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Introducing Scheduled Triggers: API Driven Cron Jobs and Scheduled Events

Hasura
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Originally published at hasura.io on ・4 min read

We are happy to announce the stable release of v1.3 bringing in a slew of features like Data Federation via Remote Joins, Support for Relay and Scheduled Triggers.

Scheduled Triggers are used to execute custom business logic at specific points in time. It extends the idea of Event Triggers, which are driven by database events, to a flexible API that can be used to schedule events for any payload and webhook to be run in the future.

Scheduled Triggers are a great fit with serverless because each event can be mapped to an individual function that doesn't need to be highly available and can be queued and executed.

There can be two types of scheduling:

Cron Triggers

  • Run periodic events on a cron schedule.

One-off Scheduled Events

  • Schedule an event to run only once, typically created via API calls.

How does it work?

The client schedules an event through the Hasura metadata API giving the payload and the webhook URL that needs to be invoked at a given timestamp (or cron schedule). Hasura then stores this metadata in the database and processes these events in the background, delivering them at the configured timestamp. Similar to Event Triggers, Hasura stores the full logs of every invocation.

API driven scheduling

Events can be scheduled from both the console or through metadata APIs. If your cron configuration is static, then it can be created using the Console UI using the good old cron expression. Or if you want to quickly schedule a one-off event, that can be done through the UI as well.

But suppose your event payload is dynamic, then you would typically be scheduling an event via an API which performs some business logic. The simplest API call to schedule a one-off scheduled event will look like:

{
  "type": "create_scheduled_event",
  "args": {
    "webhook": "https://my-awesome-serverless-fn.com/send-email",
    "schedule_at": "2022-07-20T12:45:00Z",
    "payload": {
      "email": "bob@ross.com"
    }
  }
}
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You can also view all scheduled events in the console and delete them if needed.

Actions & Scheduled Triggers

Scheduled triggers goes well with Hasura Actions as you would typically create a scheduled event as part of a mutation with custom business logic. Let's take the example of scheduling a tweet: You will create a custom mutation through Actions and define the logic to validate and insert the tweet into the database. Once the payload is validated, you will be calling the create_cron_trigger or create_scheduled_event for the specified timestamp and the event delivery will be taken care by Hasura.

Both Actions and Scheduled Triggers nicely fit in the serverless pattern as the source of data and logic is spread across different APIs. Of course you are not limited to serverless architecture, since all Hasura needs is a valid HTTP POST endpoint.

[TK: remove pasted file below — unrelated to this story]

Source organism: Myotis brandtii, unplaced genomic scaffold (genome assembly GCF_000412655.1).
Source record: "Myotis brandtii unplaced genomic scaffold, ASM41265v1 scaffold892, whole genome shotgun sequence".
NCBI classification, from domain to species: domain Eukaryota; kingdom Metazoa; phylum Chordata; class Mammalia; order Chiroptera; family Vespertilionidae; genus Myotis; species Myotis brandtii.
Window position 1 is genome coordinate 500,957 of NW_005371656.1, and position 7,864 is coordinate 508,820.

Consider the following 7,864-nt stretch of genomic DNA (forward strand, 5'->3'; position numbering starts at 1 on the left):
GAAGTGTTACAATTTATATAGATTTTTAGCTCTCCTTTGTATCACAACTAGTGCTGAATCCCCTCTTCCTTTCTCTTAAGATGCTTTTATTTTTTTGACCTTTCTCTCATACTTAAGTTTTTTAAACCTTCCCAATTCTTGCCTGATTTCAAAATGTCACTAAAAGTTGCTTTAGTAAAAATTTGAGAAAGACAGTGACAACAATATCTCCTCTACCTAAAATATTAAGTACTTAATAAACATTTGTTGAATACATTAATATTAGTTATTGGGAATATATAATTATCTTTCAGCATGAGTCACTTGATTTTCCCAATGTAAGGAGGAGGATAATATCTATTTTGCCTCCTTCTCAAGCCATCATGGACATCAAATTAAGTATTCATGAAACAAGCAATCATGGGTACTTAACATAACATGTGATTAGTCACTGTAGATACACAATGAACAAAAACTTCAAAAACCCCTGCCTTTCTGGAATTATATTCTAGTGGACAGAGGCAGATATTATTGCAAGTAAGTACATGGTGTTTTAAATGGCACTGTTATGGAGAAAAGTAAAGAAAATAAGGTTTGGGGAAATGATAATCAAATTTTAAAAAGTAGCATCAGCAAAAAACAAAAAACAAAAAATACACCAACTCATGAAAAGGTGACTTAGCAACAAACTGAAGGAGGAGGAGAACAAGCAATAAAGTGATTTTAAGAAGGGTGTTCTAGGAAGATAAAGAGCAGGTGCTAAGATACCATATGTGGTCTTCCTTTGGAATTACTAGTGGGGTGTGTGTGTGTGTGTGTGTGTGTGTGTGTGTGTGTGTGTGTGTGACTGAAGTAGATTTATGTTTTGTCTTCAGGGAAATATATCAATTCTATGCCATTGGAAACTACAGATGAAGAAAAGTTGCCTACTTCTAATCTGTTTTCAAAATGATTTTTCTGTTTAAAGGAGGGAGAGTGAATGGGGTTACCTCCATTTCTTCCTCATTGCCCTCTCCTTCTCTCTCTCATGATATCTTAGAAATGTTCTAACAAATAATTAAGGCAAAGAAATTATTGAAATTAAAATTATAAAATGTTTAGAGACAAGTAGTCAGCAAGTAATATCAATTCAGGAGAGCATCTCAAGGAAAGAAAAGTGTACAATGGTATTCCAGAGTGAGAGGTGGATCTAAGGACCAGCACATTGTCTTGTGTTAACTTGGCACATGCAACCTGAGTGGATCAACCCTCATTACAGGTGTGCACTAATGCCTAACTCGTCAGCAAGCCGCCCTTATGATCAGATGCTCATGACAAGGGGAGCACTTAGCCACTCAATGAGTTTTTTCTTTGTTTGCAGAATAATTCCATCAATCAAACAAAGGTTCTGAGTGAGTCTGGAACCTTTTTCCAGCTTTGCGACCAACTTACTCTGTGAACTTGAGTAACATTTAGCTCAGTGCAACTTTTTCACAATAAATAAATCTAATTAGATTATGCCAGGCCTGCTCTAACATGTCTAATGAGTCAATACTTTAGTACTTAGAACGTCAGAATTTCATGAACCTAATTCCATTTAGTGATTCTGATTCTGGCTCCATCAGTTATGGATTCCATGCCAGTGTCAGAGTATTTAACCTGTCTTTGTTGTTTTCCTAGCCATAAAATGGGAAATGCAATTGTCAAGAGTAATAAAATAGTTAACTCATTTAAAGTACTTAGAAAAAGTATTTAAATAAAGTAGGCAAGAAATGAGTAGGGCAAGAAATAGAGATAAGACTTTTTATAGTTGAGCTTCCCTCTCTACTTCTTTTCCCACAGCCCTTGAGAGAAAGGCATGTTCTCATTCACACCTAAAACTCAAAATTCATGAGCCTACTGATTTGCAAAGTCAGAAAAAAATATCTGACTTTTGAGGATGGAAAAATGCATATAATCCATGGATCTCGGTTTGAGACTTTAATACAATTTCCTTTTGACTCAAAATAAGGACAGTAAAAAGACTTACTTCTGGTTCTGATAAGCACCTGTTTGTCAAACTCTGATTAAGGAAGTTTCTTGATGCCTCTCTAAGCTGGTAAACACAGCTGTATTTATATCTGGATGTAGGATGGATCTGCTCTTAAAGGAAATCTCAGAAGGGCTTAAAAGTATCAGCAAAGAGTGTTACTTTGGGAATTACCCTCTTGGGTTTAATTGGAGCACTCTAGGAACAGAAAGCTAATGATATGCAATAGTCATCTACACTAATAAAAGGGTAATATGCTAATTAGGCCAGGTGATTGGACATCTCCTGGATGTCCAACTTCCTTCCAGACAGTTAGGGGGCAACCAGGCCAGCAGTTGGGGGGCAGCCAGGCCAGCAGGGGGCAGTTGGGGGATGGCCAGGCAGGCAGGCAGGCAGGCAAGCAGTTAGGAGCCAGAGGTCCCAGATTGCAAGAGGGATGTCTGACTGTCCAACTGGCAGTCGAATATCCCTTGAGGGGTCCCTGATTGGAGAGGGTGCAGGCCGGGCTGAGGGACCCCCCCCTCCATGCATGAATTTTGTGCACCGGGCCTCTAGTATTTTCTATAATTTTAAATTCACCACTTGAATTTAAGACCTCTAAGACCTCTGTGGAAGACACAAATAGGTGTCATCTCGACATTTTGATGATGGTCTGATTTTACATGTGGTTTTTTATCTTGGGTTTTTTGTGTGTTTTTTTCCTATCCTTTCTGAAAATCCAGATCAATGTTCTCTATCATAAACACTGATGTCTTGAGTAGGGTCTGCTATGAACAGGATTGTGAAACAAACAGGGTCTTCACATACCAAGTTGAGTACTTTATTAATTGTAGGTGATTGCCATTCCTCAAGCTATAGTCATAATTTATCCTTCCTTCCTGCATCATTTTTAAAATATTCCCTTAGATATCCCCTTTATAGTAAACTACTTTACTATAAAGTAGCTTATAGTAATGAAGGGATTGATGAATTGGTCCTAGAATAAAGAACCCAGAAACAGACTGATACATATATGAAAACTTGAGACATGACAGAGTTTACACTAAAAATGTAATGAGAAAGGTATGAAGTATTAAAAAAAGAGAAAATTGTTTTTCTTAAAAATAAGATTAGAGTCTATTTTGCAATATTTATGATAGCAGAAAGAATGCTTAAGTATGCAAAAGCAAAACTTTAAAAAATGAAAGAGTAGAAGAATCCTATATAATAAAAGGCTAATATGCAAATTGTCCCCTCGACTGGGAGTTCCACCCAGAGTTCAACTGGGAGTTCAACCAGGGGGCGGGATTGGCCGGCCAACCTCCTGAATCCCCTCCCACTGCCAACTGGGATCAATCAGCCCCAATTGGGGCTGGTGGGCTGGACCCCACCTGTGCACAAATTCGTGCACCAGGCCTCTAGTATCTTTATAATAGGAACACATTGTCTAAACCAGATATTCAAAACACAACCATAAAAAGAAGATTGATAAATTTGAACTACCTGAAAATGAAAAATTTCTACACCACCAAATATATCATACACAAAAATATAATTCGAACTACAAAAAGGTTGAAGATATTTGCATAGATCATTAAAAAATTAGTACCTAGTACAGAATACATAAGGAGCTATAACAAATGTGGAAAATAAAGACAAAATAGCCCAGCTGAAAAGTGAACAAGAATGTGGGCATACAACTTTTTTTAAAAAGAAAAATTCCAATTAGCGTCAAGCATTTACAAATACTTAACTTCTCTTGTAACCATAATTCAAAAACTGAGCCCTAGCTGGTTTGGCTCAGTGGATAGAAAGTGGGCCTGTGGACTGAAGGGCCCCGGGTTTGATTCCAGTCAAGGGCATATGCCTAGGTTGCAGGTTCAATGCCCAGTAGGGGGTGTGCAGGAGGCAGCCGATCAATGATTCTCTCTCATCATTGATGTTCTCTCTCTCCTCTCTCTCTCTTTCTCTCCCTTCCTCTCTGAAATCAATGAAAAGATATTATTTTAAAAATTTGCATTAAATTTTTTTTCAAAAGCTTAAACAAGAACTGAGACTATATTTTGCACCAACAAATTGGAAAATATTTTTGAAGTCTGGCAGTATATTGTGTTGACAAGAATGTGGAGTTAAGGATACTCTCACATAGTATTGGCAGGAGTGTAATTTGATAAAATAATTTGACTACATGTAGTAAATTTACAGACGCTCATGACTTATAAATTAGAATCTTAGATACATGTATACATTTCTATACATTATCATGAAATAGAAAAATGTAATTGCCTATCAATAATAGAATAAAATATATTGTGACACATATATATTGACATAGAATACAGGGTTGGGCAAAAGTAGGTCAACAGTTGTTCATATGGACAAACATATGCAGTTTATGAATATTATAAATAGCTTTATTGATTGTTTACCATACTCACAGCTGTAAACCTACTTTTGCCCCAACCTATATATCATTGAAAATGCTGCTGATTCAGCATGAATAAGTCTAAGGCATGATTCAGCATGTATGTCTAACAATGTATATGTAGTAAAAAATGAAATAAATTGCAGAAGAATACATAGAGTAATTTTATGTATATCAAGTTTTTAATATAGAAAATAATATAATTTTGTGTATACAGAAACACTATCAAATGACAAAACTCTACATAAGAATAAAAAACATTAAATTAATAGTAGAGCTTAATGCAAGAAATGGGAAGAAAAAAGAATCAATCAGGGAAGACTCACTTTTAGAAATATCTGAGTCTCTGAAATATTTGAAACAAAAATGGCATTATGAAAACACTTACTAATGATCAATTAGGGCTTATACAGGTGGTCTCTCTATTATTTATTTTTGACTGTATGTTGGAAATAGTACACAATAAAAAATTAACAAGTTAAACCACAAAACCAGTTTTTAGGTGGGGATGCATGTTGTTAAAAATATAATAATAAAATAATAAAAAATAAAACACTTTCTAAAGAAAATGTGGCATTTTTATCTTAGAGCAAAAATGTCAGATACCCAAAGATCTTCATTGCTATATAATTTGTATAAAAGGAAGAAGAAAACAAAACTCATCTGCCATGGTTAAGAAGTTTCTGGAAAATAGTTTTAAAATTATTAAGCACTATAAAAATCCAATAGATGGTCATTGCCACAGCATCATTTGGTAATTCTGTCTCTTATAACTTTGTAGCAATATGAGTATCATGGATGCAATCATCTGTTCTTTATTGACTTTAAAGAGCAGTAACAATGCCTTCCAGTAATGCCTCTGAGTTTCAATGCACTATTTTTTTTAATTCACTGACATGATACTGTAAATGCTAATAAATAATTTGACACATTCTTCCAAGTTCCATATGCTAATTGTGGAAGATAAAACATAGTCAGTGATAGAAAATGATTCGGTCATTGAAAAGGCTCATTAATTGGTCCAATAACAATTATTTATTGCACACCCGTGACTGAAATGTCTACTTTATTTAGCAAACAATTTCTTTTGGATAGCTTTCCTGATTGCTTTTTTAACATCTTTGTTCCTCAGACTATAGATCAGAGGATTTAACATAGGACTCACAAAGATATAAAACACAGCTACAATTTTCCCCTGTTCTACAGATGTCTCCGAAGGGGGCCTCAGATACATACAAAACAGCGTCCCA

Fault Tolerance

If Hasura is down, newer events won't be scheduled or existing events wouldn't be processed temporarily. But what happens when the server is back up and running? In this case, the existing events that were scheduled to run would be (re)triggered based on a customisable tolerance configuration.

For example: If an event was scheduled for 12am and Hasura went down at 11:59pm and came back up at 12:01am, depending on the tolerance config (denoted in seconds), Hasura will attempt to deliver these past events that were not triggered.

Hasura also gives a flexible retry configuration to retry the event n number of times in case of a failure and ability to set an interval gap between each retry, so that your webhook doesn't get overloaded.

Metadata workflow

Cron triggers will usually be part of your metadata. As long as the payload doesn't contain user/session data, it makes sense to have cron triggers a part of your metadata so that it can be migrated between different instances (ie. staging, production).

One-off scheduled event will be temporary state that can be archived once the event is delivered. It doesn't need to be part of your migrations and metadata workflow and the state is persisted in the database to examine the status of the event.

Use Cases

The typical uses for cron triggers are recurring events like:

  • Daily reports
  • Automated weekly newsletters
  • Recurring reminders

Use cases for one-off scheduled event:

  • Schedule a tweet for tomorrow at 2:30pm
  • Send a feedback email to user after a week post order delivery in an e-commerce app

We did a demo in one of our community calls earlier and you can check it out to see how events can be scheduled both via Console and through an API.

Hasura Community Call - Scheduled Triggers Demo


Try it out!

Get started with Scheduled Triggers on Hasura Cloud today!

If you're already running Hasura, make sure you're on version 1.3 or above and you're good to go!


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